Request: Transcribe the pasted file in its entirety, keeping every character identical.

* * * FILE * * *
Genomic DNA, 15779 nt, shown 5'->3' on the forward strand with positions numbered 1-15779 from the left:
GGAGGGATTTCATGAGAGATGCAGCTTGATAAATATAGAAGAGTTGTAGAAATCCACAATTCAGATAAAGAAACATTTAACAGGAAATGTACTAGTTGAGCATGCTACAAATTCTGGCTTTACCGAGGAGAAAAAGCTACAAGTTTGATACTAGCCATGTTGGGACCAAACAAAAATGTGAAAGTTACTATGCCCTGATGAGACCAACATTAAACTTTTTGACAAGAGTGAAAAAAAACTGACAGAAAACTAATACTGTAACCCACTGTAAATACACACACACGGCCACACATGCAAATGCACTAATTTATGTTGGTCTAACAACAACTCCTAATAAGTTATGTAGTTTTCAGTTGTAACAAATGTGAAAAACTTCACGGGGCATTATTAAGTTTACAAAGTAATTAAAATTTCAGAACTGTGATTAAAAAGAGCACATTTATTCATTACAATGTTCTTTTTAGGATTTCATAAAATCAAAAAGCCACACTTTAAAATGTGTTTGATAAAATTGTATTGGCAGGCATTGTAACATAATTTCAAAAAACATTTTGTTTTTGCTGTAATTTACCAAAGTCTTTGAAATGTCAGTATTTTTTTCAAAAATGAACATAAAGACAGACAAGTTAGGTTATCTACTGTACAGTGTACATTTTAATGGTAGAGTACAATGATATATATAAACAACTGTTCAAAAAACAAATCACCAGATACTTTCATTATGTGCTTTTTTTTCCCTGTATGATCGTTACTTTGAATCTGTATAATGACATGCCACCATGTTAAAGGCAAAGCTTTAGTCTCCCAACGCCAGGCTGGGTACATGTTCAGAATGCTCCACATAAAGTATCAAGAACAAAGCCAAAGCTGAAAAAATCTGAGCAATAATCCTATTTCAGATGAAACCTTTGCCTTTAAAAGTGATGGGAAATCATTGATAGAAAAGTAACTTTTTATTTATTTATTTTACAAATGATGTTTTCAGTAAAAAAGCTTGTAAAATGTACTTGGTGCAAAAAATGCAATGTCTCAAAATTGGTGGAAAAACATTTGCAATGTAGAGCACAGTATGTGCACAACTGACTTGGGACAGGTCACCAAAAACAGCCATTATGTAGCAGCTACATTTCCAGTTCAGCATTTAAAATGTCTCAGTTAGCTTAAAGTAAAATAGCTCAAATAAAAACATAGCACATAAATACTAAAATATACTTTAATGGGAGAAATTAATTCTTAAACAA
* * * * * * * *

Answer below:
Genomic DNA, 15779 nt, shown 5'->3' on the forward strand with positions numbered 1-15779 from the left:
GGAGGGATTTCATGAGAGATGCAGCTTGATAAATATAGAAGAGTTGTAGAAATCCACAATTCAGATAAAGAAACATTTAACAGGAAATGTACTAGTTGAGCATGCTACAAATTCTGGCTTTACCGAGGAGAAAAAGCTACAAGTTTGATACTAGCCATGTTGGGACCAAACAAAAATGTGAAAGTTACTATGCCCTGATGAGACCAACATTAAACTTTTTGACAAGAGTGAAAAAAAACTGACAGAAAACTAATACTGTAACCCACTGTAAATACACACACACGGCCACACATGCAAATGCACTAATTTATGTTGGTCTAACAACAACTCCTAATAAGTTATGTAGTTTTCAGTTGTAACAAATGTGAAAAACTTCACGGGGCATTATTAAGTTTACAAAGTAATTAAAATTTCAGAACTGTGATTAAAAAGAGCACATTTATTCATTACAATGTTCTTTTTAGGATTTCATAAAATCAAAAAGCCACACTTTAAAATGTGTTTGATAAAATTGTATTGGCAGGCATTGTAACATAATTTCAAAAAACATTTTGTTTTTGCTGTAATTTACCAAAGTCTTTGAAATGTCAGTATTTTTTTCAAAAATGAACATAAAGACAGACAAGTTAGGTTATCTACTGTACAGTGTACATTTTAATGGTAGAGTACAATGATATATATAAACAACTGTTCAAAAAACAAATCACCAGATACTTTCATTATGTGCTTTTTTTTCCCTGTATGATCGTTACTTTGAATCTGTATAATGACATGCCACCATGTTAAAGGCAAAGCTTTAGTCTCCCAACGCCAGGCTGGGTACATGTTCAGAATGCTCCACATAAAGTATCAAGAACAAAGCCAAAGCTGAAAAAATCTGAGCAATAATCCTATTTCAGATGAAACCTTTGCCTTTAAAAGTGATGGGAAATCATTGATAGAAAAGTAACTTTTTATTTATTTATTTTACAAATGATGTTTTCAGTAAAAAAGCTTGTAAAATGTACTTGGTGCAAAAAATGCAATGTCTCAAAATTGGTGGAAAAACATTTGCAATGTAGAGCACAGTATGTGCACAACTGACTTGGGACAGGTCACCAAAAACAGCCATTATGTAGCAGCTACATTTCCAGTTCAGCATTTAAAATGTCTCAGTTAGCTTAAAGTAAAATAGCTCAAATAAAAACATAGCACATAAATACTAAAATATACTTTAATGGGAGAAATTAATTCTTAAACAA